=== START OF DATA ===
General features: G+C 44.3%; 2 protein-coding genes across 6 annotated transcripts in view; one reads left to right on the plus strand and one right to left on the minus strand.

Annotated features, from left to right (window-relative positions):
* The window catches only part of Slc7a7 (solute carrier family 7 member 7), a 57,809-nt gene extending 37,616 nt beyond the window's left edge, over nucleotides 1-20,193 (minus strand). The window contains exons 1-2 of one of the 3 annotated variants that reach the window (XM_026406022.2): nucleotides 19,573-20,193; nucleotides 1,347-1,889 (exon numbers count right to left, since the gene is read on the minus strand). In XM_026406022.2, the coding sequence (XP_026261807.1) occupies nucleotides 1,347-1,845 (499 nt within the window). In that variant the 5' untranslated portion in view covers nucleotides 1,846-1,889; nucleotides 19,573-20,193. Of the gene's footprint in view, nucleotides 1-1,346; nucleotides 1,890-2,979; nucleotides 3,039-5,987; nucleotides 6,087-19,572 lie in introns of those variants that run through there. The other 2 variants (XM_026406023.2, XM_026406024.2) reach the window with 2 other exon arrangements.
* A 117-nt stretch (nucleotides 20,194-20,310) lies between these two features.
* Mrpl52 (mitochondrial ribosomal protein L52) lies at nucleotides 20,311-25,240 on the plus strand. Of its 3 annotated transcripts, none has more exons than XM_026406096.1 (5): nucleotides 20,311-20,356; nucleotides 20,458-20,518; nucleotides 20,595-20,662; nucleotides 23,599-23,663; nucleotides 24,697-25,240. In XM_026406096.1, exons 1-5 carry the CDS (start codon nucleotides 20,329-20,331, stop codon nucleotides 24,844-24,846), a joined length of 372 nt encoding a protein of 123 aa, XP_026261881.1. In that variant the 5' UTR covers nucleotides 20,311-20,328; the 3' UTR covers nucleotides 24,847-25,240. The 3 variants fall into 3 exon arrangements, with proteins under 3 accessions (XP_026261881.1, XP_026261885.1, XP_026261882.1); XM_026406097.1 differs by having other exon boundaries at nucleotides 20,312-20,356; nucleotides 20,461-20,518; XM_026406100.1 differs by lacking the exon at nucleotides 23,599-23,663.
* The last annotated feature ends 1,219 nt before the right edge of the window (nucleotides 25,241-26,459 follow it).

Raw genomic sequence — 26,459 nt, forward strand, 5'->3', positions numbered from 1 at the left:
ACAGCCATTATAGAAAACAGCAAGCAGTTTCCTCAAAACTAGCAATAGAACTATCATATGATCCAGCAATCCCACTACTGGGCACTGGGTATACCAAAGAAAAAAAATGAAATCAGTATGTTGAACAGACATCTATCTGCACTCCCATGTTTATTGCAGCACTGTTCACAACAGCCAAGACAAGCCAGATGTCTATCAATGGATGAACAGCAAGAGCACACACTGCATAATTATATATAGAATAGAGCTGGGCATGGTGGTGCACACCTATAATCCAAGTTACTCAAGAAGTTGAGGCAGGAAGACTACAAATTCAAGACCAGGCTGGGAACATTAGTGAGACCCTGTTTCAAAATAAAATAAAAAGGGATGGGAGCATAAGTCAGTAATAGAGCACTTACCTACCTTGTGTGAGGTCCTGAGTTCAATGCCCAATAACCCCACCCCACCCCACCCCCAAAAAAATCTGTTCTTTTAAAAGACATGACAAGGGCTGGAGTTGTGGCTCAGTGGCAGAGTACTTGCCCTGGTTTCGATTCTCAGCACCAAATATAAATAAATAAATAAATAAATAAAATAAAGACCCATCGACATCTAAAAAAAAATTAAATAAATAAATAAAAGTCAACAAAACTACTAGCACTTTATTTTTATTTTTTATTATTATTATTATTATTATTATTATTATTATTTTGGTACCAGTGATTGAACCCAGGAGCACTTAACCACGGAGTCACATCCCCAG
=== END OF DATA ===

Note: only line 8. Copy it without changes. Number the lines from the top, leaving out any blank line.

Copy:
ACAGCCATTATAGAAAACAGCAAGCAGTTTCCTCAAAACTAGCAATAGAACTATCATATGATCCAGCAATCCCACTACTGGGCACTGGGTATACCAAAGAAAAAAAATGAAATCAGTATGTTGAACAGACATCTATCTGCACTCCCATGTTTATTGCAGCACTGTTCACAACAGCCAAGACAAGCCAGATGTCTATCAATGGATGAACAGCAAGAGCACACACTGCATAATTATATATAGAATAGAGCTGGGCATGGTGGTGCACACCTATAATCCAAGTTACTCAAGAAGTTGAGGCAGGAAGACTACAAATTCAAGACCAGGCTGGGAACATTAGTGAGACCCTGTTTCAAAATAAAATAAAAAGGGATGGGAGCATAAGTCAGTAATAGAGCACTTACCTACCTTGTGTGAGGTCCTGAGTTCAATGCCCAATAACCCCACCCCACCCCACCCCCAAAAAAATCTGTTCTTTTAAAAGACATGACAAGGGCTGGAGTTGTGGCTCAGTGGCAGAGTACTTGCCCTGGTTTCGATTCTCAGCACCAAATATAAATAAATAAATAAATAAATAAAATAAAGACCCATCGACATCTAAAAAAAAATTAAATAAATAAATAAAAGTCAACAAAACTACTAGCACTTTATTTTTATTTTTTATTATTATTATTATTATTATTATTATTATTATTTTGGTACCAGTGATTGAACCCAGGAGCACTTAACCACGGAGTCACATCCCCAG